On behalf of Magdolna Sass from the Institute of World Economics (Centre for Economic and Regional Studies) and László Bruszt from the Democracy Institute (Central European University), we kindly invite you to submit your papers for the 7th 'The Role of State in Varieties of Capitalism' conference. The theme this year is 'The changing repertoire of state intervention to promote development in an unfolding new world order'. The SVOC conference will be organized in a hybrid form (depending on the pandemic situation) with both onsite and online sessions. Central European University in Budapest will host the event with a program encompassing two full days of exciting keynote lectures and panel discussions.

The conference will be co-financed by the research project FK 124573 supported by the National Research, Development and Innovation Office (NRDIO) of Hungary.

Entering the third decade of the twenty-first century, both the world economy and economics as a social science face important challenges that call for paradigmatic changes, maybe even for new paradigms. New trends and challenges emerging (or intensifying) globally during the past few years require the reconsideration of national development strategies to adapt to a post-crisis era from a situation in which these realities were not anticipated, let alone could anyone prepare for them. These changes have important consequences for the role states play in actively promoting development and economic growth in the twenty-first century, while also significantly shaping their internal policy responses to these new developments.

Following the global financial and economic crisis of 2008-9 and, more recently, due to the COVID-19 pandemic, one can observe different types of active state interventions and growing state involvement to revive economic growth and development throughout the world compared to the pre-crises period. Correspondingly, governments must act under new constraints posed (or intensified) by new challenges, which require the reconsideration of the repertoire of developmentalist policies and state interventions. This has led to a renewed interest in the analysis of the role of the state in economic growth and development in general and to a renaissance of comparative capitalism research in particular, with a special focus on the post-crisis varieties of capitalism. Furthermore, this change in the role of the state and governments have important consequences for the state of democracy and democratisation in less developed countries.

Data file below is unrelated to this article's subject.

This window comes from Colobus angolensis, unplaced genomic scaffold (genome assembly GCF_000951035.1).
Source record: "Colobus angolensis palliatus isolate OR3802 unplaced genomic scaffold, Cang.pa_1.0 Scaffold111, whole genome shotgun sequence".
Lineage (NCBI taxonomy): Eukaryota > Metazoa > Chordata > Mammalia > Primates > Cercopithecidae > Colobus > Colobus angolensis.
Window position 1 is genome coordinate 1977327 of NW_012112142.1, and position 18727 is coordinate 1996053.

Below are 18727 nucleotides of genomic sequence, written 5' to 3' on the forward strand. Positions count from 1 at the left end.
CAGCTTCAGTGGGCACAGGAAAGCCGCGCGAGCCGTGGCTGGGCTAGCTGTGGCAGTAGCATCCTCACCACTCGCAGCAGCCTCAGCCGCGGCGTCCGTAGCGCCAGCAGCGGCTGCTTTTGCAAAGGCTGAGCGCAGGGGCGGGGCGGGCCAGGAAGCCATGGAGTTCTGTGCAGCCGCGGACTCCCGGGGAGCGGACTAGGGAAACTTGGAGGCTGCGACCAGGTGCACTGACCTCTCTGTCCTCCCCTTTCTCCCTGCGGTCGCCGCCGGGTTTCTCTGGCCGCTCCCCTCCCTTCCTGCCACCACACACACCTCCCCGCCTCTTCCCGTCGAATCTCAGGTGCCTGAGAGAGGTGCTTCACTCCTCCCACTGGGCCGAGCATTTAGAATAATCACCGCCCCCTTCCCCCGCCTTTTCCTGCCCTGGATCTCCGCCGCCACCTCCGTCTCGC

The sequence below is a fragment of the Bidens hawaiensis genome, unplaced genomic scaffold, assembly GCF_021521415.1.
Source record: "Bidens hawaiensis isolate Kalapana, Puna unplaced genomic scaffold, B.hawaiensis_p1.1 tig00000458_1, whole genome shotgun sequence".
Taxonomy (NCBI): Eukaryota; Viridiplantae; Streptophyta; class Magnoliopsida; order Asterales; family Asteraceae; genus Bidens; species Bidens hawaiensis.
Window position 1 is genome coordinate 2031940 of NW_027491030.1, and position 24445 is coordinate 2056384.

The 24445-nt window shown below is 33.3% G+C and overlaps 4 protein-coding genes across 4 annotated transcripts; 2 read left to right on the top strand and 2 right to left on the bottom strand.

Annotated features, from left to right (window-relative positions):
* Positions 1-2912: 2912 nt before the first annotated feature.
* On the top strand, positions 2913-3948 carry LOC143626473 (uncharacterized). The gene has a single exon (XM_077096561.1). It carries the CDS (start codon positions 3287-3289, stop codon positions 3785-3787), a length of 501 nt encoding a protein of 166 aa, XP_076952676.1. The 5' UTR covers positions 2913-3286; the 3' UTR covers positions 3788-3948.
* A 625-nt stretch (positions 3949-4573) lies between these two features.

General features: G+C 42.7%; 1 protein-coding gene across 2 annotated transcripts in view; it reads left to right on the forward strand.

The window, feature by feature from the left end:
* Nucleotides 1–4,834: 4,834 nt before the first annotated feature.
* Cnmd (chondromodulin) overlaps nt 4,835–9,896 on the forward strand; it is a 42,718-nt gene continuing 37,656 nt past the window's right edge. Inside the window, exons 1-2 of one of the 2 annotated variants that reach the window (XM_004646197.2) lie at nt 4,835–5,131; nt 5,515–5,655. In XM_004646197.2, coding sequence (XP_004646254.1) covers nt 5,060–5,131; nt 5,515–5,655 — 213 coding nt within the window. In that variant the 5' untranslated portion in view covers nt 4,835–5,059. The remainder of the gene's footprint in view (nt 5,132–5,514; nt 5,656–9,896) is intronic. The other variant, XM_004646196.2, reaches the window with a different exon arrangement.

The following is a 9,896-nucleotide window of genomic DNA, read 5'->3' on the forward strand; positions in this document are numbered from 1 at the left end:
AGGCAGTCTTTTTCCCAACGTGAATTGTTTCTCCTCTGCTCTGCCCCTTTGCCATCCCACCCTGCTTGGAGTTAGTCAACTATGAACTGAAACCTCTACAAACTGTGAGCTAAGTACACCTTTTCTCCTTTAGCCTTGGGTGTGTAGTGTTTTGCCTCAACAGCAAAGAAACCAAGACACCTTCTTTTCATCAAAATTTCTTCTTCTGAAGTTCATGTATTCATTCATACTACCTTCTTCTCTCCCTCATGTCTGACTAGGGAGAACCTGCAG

Though the following list of topics is by no means exhaustive, we encourage prospective participants to submit their empirical or theory-oriented papers in one of the following categories:

  • Enhancing the theoretical framework of Varieties of Capitalism (VoC) research
  • The (comparative) analysis of contemporary variants of state capitalism
  • Developmental states in the twenty-first century
  • Democratisation/re-democratisation and the developmental state;
  • Is there any convergence to be seen across successful development strategies in the emerging world, or "varietas delectat"?
  • Post-crisis, alternative trajectories and models of sustainable human development
  • New perspectives of post-crisis development: focusing on the social component
  • Consequences of the crisis for changes in the level of democracy/democratisation processes
  • Environmental considerations in varieties of capitalism
  • The monetary-fiscal link in state-led intervention

Our Conference welcomes high quality contributions proposing advances in the field of theory, empirics or policy. Contributions to SVOC2021 should be related to the general theme of the conference "The Role of State in Varieties of Capitalism" especially but not exclusively focusing on the topics mentioned above.

Our keynote speakers will be:

Professor Elizabeth THURBON (University of New South Wales, Sidney) 

 Keynote title: Governing for Development in a Crisis-Plagued World:Can We Map a Way Forward?

Professor László BRUSZT (Central European University) 

 Keynote title: From Building a Weberian State to Creating Capacities to Manage Dependence